A BookLikes home companion to LitReactor.com, an online haven for readers and writers.
Minae Mizumura wrote it in her native Japanese; Jessica Winters Carpenter translated it into English.
Part memoir, part "true novel" — a traditional Japanese story type explained in the book — it's a rags-to-riches tale of a life begun in post-war Japan. The story spans multiple countries and delves into classism, poverty, and star-crossed love.
I'm the worst at titles. I can't even make up good titles for my own books. So...um...Taro and Yoko? Let's keep it simple, like Romeo and Juliet.
Memoirs, war stories, Wuthering Heights (the book was heavily influenced by Wuthering Heights, as explained in the 158 pages of prologue), Downton Abbey
Taro, a Japanese man who makes his fortune in mid-20th century America but harbors a flame for the woman he left behind; Fumiko, a maid in a Japanese home who tells Taro's story.
A lot would depend on if the movie-version would be an Americanization, or if it would hold true and remain a Japanese story. If it stays Japanese, we'll need Japanese stars. For Taro, the actor should be strong and charismatic. Fumiko is quietly beautiful - almost brooding. I'd love to hear your suggestions on who should play them, so feel free to leave your tips in the comments below.
Post-war Japan? Not so much — it was pretty bleak.
New York? Absolutely. Bring it on.
Some deaths weighed far more than those of people like my father.
A True Novel is an interesting read, to say the least. Broken up into two "volumes," the print version is gorgeous — the kind of book collectors will relish, with full-page photos of Japan in the mid-20th century, and a lovely slipcase. Of course, the fact that it's broken up into two volumes lets you know one thing off the bat: it's a long read. Very long. Weighing in at over 800 pages, A True Novel requires a bit of a commitment. You may want to have a talk with it before you start. "I'm in this for the long haul," or, "Let's just see where this goes, okay?"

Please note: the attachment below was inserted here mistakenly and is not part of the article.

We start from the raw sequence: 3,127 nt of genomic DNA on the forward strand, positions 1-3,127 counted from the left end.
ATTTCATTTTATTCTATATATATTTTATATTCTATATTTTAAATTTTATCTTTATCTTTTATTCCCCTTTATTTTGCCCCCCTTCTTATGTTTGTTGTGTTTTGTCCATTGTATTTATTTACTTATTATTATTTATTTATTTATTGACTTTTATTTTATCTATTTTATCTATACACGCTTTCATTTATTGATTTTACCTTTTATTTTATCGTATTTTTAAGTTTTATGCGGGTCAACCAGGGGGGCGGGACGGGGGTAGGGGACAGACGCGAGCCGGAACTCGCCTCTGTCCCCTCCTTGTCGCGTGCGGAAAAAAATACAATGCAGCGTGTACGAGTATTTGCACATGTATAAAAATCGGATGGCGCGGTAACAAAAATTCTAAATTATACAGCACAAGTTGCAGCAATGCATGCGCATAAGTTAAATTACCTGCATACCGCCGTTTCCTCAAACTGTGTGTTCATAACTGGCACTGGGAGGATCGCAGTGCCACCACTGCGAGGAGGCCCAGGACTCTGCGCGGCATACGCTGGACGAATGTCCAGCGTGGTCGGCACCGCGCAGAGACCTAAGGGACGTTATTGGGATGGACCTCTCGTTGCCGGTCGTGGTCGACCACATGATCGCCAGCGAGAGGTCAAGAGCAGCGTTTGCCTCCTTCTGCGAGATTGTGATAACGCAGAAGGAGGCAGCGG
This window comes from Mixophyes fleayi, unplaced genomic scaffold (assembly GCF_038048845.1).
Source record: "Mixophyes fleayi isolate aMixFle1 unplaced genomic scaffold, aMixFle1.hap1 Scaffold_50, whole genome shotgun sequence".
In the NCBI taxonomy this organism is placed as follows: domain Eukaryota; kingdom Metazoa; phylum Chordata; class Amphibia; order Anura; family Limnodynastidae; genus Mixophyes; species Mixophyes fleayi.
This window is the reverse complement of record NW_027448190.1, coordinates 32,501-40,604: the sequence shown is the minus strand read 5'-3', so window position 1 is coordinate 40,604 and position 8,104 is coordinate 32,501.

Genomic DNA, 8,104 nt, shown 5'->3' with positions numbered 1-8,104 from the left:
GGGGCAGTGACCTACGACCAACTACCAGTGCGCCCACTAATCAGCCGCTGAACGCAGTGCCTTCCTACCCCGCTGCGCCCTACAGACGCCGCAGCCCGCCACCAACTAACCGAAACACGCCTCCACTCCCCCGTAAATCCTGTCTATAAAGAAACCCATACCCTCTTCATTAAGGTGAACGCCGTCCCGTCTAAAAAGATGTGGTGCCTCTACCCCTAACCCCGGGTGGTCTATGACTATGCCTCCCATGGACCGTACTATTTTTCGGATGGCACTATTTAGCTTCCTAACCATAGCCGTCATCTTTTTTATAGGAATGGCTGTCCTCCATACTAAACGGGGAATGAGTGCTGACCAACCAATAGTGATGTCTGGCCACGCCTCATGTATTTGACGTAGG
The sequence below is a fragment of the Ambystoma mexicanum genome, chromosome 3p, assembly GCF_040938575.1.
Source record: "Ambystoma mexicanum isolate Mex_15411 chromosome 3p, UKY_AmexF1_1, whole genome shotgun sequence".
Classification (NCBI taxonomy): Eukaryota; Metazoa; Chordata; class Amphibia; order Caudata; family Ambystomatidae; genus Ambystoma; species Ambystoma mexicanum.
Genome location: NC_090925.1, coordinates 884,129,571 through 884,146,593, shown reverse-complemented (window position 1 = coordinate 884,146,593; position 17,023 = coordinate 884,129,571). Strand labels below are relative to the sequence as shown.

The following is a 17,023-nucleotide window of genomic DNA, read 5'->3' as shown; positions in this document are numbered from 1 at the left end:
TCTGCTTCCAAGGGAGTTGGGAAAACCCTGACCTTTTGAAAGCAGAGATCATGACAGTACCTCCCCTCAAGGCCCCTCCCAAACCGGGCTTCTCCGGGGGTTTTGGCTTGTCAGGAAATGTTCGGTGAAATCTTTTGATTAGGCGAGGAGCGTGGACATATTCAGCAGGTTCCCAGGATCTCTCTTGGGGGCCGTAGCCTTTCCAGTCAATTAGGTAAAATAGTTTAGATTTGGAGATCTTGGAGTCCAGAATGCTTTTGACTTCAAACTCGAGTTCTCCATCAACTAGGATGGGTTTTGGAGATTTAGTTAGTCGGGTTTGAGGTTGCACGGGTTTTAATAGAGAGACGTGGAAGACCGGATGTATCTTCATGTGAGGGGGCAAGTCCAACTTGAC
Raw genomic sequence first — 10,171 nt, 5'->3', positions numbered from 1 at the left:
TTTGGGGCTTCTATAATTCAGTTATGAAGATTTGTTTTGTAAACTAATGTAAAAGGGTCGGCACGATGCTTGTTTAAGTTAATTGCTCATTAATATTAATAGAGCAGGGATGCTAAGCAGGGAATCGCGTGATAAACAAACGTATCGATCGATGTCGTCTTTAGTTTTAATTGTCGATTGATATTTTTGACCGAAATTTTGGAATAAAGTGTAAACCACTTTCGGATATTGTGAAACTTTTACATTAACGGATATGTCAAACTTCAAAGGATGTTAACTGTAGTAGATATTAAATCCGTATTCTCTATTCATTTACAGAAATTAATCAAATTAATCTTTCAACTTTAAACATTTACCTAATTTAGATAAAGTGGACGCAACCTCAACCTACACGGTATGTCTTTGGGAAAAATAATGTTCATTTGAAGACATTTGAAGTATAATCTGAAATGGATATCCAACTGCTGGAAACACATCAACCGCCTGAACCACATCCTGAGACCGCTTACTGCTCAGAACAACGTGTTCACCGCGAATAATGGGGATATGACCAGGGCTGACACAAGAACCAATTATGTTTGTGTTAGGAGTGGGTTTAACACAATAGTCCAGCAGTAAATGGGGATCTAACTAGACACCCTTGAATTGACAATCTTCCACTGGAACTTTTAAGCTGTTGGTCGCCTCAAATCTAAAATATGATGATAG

I was dubious at first, I'll be honest with you. When a book starts with over 150 pages of prologue/introduction, comprised of the author's experience in knowing the book's (fictionalized) subject, it can feel very meta and maybe a bit confusing. This didn't continue throughout the entire book, however. The story grew and morphed, as did my opinion of it.
A True Novel is heavily layered; once you get past the prologue, it's a story-within-a-story-within-a-story, each referencing the others. Some layers were bound to be the better ones. To me, the second half of the book (which actually tells Taro's story, rather than building it up and telling me about Taro's story) is far superior to the first, but the whole book is immersive. Engaging. We're taken through time, from post-war Japan to mid-century New York, all to follow Taro's rags to riches tale, as told through a variety of narrators.
The writing is simple and elegant, a testament to the skill not only of the author, but of the translator, who must have enjoyed translating the rural Japanese dialect into something resembling American Southern voices. If the story is sprawling, it's because it has directions in which to sprawl. It spans multiple countries, and the many distinct classes within each country. We even get Downton Abbey-ish glimpses into the lives and hierarchies of the servants to upper class Japanese.
The characters themselves stayed with me while I worked through the book. At times I'd find myself thinking about them long after I'd put it down, wondering how Taro would get from Point A to Point X, or if he and his beloved Yoko would ever be together. To me, that's the mark of a book that's gotten under your skin, and even though it took a while, A True Novel eventually got under mine.
I have a feeling it's a book I'll revisit. For the writing, for the story, for the characters — this won't likely be the only time I spend with Taro, Yoko, Fumiko, and Minae Mizumura.
*Bookshots review written for LitReactor by Leah Rhyne*